Montana

MT Senate: Baucus nomination could help Democrats keep seat

John Walsh

The appointment of Sen. Max Baucus (D-MT) to serve as the next ambassador to China has many observers scratching their heads. But beneath the surface of the peculiar nomination, there may have been political and electoral implications under consideration.

Baucus had already declared that he wouldn’t run for re-election in 2014, creating an opportunity for Republicans to gain a seat in the Senate. In fact, most political prognosticators have favored the GOP to win the open seat, which is a must-win if they expect to take control of the chamber.

But when Baucus resigns from his seat after he’s confirmed to the diplomatic post, Gov. Steve Bullock (D-MT) will be able to appoint his replacement, but it appears that he won’t appoint a placeholder.

The Wall Street Journal reported yesterday that Bullock will appoint Lt. Gov. John Walsh (D-MT), who is Senate Majority Leader Harry Reid’s favored candidate and believed to be Democrats’ best hope to keep the seat. Walsh is likely to face Rep. Steve Daines (R-MT) in the general election.

Nathan Gonzalez of The Rothenberg Political Report noted that motivation “could be an effort by Democrats to give Walsh a leg up in the primary and general elections as a sitting senator, thereby giving him an opportunity to cultivate an independent image and raise his profile.”

MT Senate: Democratic candidate compares Republicans to the Taliban

John Bohlinger

Former Lt. Gov. John Bohlinger (D-MT) certainly made some headlines last week when he announced his candidacy for the Democratic nomination for U.S. Senate in Montana. But he did it in a very pathetic, divisive way.

During his announcement, Bohlinger disgustingly compared Tea Party Republicans to the Taliban, religious extremists that once ran the Afghanistan government, and blamed them for the last month’s government shutdown.

“We need to challenge the Tea Party representatives who like the Taliban shut our country down,” Bohlinger said on Wednesday, according to the Billings Gazette, which covered the announcement. The paper also noted that the Montana Democrat also compared the shutdown to the Japanese bombing of Pearl Harbor and the September 11 terrorist attacks.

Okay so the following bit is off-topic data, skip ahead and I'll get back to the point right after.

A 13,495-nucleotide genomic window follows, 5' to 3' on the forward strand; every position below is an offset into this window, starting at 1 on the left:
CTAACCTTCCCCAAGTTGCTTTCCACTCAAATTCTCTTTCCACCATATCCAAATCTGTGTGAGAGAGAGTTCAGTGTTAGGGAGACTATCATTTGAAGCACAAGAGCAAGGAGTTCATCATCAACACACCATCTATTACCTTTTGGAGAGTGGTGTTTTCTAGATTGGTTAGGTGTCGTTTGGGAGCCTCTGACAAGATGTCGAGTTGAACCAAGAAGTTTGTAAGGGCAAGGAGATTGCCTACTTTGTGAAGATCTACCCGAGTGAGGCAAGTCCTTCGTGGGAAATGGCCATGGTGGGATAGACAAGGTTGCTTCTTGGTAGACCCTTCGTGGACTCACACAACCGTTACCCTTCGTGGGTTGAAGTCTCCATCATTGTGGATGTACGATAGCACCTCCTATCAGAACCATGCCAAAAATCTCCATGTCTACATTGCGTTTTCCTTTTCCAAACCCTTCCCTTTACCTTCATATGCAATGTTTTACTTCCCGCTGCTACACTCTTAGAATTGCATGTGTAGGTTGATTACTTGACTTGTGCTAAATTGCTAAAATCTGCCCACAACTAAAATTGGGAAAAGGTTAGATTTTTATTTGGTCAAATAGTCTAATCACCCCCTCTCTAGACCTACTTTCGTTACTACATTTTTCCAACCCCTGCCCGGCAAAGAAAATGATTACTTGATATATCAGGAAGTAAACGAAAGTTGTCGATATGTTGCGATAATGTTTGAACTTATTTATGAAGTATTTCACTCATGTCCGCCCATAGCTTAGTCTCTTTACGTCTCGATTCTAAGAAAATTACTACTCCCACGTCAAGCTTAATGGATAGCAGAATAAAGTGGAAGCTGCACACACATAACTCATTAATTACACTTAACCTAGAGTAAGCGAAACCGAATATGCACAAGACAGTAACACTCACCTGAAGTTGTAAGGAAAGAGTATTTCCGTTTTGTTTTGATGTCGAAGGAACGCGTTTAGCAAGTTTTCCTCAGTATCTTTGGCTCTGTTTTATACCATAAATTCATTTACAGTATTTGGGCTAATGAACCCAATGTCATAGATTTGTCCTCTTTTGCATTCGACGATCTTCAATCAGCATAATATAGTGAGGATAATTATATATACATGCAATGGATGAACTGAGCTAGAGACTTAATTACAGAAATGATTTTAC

Bohlinger served as Lt. Governor of Montana from 2005 to 2013, serving as a Republican on a joint ticket with Gov. Brian Schweitzer (D-MT). He backed Sen. Jon Tester (D-MT) in his re-election bid last year. He left the Republican Party earlier this year.

“In the ’70s and ’80s, the Republican Party was fiscally responsible. They had a social conscience. It’s a different party today,” Bohlinger said in July, according to the Independent Record. “I have a hard time identifying with the hard right. The Republican Party left me in the ’90s.”

Obamacare author hints at delaying individual mandate

Sen. Max Baucus (D-MT), the author of Obamacare who famously called the administration’s implementation efforts a “train wreck,” told a Montana-based radio station on Friday that he’s open to delaying enforcement of the individual mandate if problems with the federal exchange website aren’t resolved.

“I think it makes better sense to see how much of this can be put together, how much Humpty Dumpty can be fixed in the next month, and if it looks like Humpty Dumpty is not getting put back better together, then maybe we should start thinking about delaying the penalties,” Baucus told Scott Fredricks of NewsTalk 730.

Nate Silver: GOP could take control of the Senate in 2014

With former Gov. Brian Schweitzer (D-MT) deciding to pass on the open seat in Montana, the odds of a Republican takeover have increased, according to Nate Silver, a political analyst with an uncanny ability to predict elections.

Republicans already had a fair chance to take control of the Senate before Schweitzer’s surprising announcement this past weekend. But with six seats currently held by Democrats in traditionally red states, three of which will be open seats, the odds are beginning to look favorable for Republicans.

“The G.O.P.’s task will not be easy: the party holds 46 seats in the Senate, and the number will very probably be cut to 45 after a special election in New Jersey later this year,” wrote Silver at FiveThirtyEight. “That means that they would need to win a net of six contests from Democrats in order to control 51 seats and overcome Vice President Joseph R. Biden Jr.’s tiebreaking vote.”